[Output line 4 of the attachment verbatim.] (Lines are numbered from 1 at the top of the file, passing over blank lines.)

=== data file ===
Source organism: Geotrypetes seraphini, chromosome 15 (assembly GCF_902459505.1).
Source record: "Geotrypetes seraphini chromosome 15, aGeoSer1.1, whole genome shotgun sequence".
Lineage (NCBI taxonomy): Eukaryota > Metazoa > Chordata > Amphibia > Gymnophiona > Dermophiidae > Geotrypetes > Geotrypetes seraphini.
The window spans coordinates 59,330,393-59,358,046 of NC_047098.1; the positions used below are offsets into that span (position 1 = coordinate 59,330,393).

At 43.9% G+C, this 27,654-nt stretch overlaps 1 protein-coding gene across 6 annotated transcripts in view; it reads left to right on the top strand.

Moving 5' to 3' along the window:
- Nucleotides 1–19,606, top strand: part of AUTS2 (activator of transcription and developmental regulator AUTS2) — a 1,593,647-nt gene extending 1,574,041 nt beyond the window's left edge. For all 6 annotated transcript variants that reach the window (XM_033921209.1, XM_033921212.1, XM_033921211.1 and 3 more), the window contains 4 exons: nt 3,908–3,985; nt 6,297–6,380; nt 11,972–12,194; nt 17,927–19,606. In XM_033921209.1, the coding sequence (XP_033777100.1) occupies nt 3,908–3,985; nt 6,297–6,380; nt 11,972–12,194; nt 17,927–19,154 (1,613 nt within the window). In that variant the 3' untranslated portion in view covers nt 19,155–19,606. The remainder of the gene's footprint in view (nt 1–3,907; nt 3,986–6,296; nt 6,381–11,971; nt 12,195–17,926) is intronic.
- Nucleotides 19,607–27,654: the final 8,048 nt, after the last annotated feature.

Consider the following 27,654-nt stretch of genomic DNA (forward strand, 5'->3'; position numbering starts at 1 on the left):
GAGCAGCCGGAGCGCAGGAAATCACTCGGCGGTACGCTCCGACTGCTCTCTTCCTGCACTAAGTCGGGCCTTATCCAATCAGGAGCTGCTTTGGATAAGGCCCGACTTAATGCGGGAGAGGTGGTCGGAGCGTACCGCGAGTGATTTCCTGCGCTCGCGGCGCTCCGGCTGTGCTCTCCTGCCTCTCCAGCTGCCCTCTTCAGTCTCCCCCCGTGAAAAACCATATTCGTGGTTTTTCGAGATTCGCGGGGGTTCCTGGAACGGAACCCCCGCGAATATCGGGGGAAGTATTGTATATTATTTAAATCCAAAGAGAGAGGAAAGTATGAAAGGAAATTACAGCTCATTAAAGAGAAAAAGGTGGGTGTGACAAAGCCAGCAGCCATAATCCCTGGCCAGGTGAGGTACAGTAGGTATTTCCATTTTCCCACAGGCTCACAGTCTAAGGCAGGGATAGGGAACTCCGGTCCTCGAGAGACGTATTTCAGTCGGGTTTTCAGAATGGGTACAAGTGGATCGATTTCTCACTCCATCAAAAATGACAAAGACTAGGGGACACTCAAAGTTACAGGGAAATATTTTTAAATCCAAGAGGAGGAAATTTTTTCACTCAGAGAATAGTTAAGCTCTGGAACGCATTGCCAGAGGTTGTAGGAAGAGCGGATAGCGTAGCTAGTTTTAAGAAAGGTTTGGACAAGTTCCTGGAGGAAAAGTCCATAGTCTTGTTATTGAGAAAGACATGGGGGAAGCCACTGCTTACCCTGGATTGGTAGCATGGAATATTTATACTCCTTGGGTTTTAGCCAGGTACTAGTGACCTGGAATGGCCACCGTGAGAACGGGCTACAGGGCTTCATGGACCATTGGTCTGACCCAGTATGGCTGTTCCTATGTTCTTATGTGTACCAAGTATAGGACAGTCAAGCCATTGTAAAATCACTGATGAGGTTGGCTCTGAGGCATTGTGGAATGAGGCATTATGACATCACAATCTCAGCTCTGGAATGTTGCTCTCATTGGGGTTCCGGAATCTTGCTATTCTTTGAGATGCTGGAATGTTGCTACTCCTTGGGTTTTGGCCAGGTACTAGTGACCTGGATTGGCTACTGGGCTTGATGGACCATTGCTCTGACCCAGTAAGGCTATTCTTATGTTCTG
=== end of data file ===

The window spans coordinates 59,330,393-59,358,046 of NC_047098.1; the positions used below are offsets into that span (position 1 = coordinate 59,330,393).